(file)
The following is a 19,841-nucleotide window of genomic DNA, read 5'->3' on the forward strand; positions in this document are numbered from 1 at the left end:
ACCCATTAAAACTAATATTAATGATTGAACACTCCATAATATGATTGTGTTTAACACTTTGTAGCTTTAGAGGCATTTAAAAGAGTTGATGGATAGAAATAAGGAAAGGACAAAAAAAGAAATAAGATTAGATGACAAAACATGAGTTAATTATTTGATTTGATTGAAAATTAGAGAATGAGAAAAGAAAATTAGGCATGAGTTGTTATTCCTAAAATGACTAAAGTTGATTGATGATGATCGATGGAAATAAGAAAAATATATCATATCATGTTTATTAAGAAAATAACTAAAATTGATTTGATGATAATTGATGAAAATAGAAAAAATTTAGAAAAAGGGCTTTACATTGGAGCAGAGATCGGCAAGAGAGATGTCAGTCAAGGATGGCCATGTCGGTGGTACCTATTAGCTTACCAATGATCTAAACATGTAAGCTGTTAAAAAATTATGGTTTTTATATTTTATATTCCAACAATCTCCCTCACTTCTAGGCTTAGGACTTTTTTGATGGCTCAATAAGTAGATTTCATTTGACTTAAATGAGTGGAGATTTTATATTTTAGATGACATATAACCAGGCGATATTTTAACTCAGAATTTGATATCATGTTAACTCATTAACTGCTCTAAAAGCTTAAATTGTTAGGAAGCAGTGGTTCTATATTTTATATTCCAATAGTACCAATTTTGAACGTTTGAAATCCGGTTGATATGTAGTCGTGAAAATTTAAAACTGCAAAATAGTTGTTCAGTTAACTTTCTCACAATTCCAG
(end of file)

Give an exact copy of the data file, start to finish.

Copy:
The following is a 19,841-nucleotide window of genomic DNA, read 5'->3' on the forward strand; positions in this document are numbered from 1 at the left end:
ACCCATTAAAACTAATATTAATGATTGAACACTCCATAATATGATTGTGTTTAACACTTTGTAGCTTTAGAGGCATTTAAAAGAGTTGATGGATAGAAATAAGGAAAGGACAAAAAAAGAAATAAGATTAGATGACAAAACATGAGTTAATTATTTGATTTGATTGAAAATTAGAGAATGAGAAAAGAAAATTAGGCATGAGTTGTTATTCCTAAAATGACTAAAGTTGATTGATGATGATCGATGGAAATAAGAAAAATATATCATATCATGTTTATTAAGAAAATAACTAAAATTGATTTGATGATAATTGATGAAAATAGAAAAAATTTAGAAAAAGGGCTTTACATTGGAGCAGAGATCGGCAAGAGAGATGTCAGTCAAGGATGGCCATGTCGGTGGTACCTATTAGCTTACCAATGATCTAAACATGTAAGCTGTTAAAAAATTATGGTTTTTATATTTTATATTCCAACAATCTCCCTCACTTCTAGGCTTAGGACTTTTTTGATGGCTCAATAAGTAGATTTCATTTGACTTAAATGAGTGGAGATTTTATATTTTAGATGACATATAACCAGGCGATATTTTAACTCAGAATTTGATATCATGTTAACTCATTAACTGCTCTAAAAGCTTAAATTGTTAGGAAGCAGTGGTTCTATATTTTATATTCCAATAGTACCAATTTTGAACGTTTGAAATCCGGTTGATATGTAGTCGTGAAAATTTAAAACTGCAAAATAGTTGTTCAGTTAACTTTCTCACAATTCCAG